The Relationship Between Divorce and Credit

Divorce can be a costly process for both parties involved. Though divorce will impact individuals' finances, there are some myths about how divorce impacts credit that Colorado residents should be aware of.

It is unlawful for lenders to inquire about marital status unless it will impact a loan, which it generally will not. While the legal aspects of a divorce will not necessarily impact a credit score, the cost of divorce might cause problems for finances. Some situations can catch newly divorced individuals off guard.

One such situation involves debt that is settled in the divorce decree. Divorce settlements will often split debts between the divorcing couples as part of the division of marital assets, neatly assigning some debt to one person and other debt to the other. The catch is that division in the divorce decree is meaningless to lenders. The only thing that matters to lenders is the name (or names) on the loan accounts. This means if a person's ex-spouse was given the car loan debt as part of the divorce decree but both names are still on the car loan, then they are both responsible for getting that loan paid. If the ex-spouse defaults on the loan, it will still impact both credit scores.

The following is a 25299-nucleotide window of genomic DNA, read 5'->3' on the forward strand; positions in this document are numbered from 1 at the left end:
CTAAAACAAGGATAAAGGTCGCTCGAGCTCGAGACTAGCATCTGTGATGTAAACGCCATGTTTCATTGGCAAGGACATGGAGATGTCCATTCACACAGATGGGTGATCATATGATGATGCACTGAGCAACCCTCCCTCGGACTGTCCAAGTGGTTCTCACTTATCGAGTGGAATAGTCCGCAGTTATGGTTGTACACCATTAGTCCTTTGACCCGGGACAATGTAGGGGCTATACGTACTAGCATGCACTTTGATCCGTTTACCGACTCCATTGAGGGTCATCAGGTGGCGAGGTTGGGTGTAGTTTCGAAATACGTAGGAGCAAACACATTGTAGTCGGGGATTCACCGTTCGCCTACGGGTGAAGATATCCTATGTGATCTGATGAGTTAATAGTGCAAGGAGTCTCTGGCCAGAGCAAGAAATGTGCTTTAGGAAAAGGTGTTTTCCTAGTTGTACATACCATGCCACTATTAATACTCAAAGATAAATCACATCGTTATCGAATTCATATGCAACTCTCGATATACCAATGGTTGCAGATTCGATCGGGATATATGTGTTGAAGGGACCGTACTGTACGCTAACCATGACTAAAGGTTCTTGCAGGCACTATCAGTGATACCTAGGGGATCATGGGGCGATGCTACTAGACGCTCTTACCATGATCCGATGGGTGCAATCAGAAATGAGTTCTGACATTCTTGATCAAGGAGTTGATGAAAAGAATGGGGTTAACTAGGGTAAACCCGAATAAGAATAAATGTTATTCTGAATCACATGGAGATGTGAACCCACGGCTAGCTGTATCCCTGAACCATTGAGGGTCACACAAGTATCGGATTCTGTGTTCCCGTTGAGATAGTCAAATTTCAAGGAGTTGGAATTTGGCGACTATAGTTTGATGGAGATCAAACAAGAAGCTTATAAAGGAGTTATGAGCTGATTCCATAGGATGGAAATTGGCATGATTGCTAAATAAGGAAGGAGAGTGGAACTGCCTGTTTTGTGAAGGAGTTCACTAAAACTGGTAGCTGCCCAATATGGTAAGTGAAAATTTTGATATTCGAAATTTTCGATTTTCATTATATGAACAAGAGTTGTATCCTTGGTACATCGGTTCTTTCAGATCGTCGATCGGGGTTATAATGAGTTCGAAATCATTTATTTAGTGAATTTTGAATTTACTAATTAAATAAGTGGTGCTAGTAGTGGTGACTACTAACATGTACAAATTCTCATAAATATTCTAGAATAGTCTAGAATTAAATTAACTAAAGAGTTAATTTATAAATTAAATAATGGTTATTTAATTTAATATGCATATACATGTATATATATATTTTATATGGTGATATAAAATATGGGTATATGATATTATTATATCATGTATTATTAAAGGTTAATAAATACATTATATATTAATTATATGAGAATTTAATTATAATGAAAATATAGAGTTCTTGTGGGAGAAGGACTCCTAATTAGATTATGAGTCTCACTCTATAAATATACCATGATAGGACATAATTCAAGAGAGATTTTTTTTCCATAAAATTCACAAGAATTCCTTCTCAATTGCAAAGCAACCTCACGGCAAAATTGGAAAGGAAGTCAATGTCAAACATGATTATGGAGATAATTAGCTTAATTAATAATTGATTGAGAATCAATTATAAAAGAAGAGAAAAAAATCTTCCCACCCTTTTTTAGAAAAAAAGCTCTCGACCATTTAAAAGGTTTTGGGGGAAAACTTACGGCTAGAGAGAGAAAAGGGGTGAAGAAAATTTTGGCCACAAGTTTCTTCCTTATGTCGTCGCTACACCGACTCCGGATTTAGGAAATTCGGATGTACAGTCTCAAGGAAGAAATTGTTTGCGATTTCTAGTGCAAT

Some costs of divorce are simply unavoidable, but there are many ways to make a divorce as smooth and inexpensive as possible. An attorney could help a client explore options for lowering the cost of their divorce, such as mediation.

Source: GO Banking Rates, "5 Ways Divorce Can Affect Your Credit Score," Morgan Quinn, Feb. 27, 2015

Tags: Divorce

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